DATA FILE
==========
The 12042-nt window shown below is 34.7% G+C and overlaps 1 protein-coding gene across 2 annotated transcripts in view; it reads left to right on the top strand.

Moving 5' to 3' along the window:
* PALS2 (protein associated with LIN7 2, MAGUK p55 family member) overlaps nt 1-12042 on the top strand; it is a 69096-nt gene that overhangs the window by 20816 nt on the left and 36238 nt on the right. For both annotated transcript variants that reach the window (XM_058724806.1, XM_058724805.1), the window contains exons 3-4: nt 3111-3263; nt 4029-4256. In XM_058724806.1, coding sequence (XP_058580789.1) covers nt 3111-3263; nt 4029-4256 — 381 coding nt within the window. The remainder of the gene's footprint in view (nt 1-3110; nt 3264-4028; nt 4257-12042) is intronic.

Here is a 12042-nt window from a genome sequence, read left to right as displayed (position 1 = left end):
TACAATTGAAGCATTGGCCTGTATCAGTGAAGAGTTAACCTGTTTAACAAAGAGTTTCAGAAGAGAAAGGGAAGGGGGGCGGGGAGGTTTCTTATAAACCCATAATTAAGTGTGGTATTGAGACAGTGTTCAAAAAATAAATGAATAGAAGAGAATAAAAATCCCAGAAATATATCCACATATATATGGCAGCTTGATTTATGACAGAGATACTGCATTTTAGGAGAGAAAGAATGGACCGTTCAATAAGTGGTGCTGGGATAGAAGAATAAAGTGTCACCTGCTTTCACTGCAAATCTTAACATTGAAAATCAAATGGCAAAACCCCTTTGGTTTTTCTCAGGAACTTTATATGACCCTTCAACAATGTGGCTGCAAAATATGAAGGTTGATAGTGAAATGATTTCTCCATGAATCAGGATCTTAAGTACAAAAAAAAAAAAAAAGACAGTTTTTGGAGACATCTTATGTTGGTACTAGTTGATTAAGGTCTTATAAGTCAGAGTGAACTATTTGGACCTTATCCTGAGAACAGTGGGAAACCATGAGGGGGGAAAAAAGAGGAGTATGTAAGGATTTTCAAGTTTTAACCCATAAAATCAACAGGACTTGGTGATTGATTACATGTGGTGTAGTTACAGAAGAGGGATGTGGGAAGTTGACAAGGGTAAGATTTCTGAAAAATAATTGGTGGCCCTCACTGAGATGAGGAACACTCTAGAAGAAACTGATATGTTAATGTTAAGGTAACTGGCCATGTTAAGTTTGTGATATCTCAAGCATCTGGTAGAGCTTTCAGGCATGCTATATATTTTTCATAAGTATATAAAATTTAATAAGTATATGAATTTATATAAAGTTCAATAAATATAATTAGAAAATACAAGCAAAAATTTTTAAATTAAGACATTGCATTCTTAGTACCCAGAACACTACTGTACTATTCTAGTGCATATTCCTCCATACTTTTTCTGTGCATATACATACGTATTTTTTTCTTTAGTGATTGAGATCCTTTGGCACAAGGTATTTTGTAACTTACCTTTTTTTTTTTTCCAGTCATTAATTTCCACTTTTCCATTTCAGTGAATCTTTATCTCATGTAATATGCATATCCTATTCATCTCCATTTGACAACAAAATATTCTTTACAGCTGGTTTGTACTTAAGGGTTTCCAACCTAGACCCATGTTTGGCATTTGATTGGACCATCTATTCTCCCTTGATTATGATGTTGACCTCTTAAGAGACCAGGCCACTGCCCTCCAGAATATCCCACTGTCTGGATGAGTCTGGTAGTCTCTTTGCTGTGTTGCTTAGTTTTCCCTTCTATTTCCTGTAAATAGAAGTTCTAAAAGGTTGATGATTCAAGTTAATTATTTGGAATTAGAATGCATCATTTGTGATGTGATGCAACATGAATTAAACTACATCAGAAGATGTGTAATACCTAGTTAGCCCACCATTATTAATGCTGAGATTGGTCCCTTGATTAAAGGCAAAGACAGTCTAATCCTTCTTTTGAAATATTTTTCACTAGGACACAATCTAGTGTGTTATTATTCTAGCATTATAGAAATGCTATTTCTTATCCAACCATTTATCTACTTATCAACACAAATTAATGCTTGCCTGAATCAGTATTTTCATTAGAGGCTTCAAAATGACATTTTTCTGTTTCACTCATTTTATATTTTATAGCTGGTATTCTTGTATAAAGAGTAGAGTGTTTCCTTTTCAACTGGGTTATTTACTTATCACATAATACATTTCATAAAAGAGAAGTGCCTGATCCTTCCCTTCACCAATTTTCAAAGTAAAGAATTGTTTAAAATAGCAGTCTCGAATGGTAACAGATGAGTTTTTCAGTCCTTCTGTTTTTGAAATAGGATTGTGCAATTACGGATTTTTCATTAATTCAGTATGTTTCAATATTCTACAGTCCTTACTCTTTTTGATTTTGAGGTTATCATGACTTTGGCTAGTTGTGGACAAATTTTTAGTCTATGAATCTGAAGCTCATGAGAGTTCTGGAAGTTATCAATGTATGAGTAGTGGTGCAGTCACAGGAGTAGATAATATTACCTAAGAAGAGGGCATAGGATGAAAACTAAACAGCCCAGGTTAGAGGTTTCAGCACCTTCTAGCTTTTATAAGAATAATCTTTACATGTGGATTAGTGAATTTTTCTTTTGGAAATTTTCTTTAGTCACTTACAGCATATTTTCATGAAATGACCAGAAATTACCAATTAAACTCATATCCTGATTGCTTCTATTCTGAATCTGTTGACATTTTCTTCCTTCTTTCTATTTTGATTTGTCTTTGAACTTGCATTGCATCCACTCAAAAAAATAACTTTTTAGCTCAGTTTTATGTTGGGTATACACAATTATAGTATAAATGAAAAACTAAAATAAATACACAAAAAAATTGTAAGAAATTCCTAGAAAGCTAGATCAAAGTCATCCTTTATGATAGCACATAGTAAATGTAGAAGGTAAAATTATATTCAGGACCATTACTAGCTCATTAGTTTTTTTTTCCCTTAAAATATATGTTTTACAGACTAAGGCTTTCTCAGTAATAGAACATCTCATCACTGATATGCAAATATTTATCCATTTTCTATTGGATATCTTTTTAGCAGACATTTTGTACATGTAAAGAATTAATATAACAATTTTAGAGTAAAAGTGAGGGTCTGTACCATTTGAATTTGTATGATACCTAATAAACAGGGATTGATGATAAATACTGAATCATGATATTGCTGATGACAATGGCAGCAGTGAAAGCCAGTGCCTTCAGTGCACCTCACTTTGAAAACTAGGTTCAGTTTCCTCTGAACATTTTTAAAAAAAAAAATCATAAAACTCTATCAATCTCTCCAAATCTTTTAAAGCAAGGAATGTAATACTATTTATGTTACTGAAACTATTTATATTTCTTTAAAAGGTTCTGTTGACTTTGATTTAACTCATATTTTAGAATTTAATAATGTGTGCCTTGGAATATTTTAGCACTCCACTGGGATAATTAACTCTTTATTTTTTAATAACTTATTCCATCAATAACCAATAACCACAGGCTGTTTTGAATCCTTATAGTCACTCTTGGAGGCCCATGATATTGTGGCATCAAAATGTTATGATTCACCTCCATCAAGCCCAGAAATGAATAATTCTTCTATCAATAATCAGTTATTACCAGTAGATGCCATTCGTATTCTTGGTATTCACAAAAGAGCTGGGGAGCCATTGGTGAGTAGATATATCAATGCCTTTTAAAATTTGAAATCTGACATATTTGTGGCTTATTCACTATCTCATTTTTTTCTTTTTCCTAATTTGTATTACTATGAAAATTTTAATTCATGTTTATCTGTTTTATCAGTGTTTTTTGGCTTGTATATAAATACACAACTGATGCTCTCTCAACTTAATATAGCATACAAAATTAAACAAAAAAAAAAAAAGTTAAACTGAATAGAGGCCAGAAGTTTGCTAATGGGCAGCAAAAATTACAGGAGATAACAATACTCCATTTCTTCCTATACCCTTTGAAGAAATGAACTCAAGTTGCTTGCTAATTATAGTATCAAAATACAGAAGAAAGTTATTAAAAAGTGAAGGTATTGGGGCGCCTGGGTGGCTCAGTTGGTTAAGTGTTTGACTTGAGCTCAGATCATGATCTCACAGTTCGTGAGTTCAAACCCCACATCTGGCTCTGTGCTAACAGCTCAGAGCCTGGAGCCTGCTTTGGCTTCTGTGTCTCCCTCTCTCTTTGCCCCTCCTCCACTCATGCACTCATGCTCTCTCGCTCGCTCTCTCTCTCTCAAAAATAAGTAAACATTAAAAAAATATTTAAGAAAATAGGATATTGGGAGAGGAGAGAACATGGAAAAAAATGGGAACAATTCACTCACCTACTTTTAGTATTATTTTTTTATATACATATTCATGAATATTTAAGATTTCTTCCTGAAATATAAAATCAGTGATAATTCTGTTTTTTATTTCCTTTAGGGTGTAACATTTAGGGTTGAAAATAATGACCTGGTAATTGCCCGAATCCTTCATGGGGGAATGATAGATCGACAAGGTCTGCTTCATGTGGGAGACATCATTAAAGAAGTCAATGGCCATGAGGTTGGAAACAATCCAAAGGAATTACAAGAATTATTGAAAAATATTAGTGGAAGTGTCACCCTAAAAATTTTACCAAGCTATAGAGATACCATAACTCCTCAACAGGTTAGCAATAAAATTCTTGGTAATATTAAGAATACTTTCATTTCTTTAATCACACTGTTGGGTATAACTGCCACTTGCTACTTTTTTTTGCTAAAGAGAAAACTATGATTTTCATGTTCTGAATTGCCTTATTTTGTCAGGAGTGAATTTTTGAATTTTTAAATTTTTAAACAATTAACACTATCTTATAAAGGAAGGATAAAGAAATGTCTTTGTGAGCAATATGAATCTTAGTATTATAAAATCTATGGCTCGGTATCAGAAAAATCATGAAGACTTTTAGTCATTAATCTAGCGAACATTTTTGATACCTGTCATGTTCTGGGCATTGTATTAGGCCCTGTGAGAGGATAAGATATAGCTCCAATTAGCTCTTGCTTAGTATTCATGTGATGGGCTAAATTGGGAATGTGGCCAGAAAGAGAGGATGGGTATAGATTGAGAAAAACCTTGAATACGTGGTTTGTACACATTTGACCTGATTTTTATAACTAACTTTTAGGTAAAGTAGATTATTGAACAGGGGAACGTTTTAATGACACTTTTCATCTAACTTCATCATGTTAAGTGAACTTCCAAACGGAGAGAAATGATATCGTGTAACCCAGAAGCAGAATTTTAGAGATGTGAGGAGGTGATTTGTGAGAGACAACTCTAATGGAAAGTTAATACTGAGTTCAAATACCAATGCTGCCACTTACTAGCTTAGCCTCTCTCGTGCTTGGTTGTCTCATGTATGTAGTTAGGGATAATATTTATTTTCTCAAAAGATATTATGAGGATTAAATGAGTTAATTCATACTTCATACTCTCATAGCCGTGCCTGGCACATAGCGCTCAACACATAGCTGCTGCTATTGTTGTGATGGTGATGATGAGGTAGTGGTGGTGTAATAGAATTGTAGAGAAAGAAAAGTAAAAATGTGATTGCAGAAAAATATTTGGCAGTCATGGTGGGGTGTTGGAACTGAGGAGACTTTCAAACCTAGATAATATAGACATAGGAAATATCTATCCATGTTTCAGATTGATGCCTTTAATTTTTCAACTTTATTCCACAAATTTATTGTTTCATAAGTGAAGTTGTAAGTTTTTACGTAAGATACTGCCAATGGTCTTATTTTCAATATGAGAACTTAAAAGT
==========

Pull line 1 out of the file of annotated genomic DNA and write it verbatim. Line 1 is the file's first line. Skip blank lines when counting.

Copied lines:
The 12042-nt window shown below is 34.7% G+C and overlaps 1 protein-coding gene across 2 annotated transcripts in view; it reads left to right on the top strand.